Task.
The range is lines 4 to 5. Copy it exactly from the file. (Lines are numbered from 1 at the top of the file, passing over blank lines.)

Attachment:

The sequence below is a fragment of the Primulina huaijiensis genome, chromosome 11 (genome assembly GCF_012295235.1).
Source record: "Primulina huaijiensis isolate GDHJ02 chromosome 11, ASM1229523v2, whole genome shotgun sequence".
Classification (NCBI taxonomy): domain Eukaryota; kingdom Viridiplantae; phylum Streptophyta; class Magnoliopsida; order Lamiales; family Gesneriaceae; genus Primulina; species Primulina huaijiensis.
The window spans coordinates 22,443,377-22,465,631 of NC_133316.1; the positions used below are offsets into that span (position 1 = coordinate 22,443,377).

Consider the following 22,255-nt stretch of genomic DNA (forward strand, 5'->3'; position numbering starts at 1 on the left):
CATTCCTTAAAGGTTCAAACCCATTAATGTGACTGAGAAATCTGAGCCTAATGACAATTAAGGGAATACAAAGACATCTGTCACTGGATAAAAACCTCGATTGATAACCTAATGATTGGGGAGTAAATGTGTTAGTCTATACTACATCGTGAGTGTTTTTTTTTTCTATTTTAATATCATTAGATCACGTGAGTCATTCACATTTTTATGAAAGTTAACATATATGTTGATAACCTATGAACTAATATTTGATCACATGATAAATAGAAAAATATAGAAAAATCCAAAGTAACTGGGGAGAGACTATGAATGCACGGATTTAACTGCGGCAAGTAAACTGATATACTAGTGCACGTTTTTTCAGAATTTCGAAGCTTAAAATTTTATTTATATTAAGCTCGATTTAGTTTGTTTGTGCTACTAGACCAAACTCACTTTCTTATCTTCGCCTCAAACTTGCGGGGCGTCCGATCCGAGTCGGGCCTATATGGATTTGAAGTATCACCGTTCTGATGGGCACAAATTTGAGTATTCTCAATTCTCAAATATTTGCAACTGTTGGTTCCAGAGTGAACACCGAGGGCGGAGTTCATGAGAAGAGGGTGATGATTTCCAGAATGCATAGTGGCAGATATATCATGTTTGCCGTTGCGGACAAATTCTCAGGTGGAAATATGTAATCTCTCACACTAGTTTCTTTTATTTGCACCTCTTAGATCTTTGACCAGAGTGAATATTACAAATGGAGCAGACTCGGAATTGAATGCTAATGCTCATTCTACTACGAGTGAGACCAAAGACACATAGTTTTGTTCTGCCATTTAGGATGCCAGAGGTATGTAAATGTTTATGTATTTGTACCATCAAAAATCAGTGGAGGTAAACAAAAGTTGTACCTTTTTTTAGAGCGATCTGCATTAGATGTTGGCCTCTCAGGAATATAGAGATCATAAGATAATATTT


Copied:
The window spans coordinates 22,443,377-22,465,631 of NC_133316.1; the positions used below are offsets into that span (position 1 = coordinate 22,443,377).

Consider the following 22,255-nt stretch of genomic DNA (forward strand, 5'->3'; position numbering starts at 1 on the left):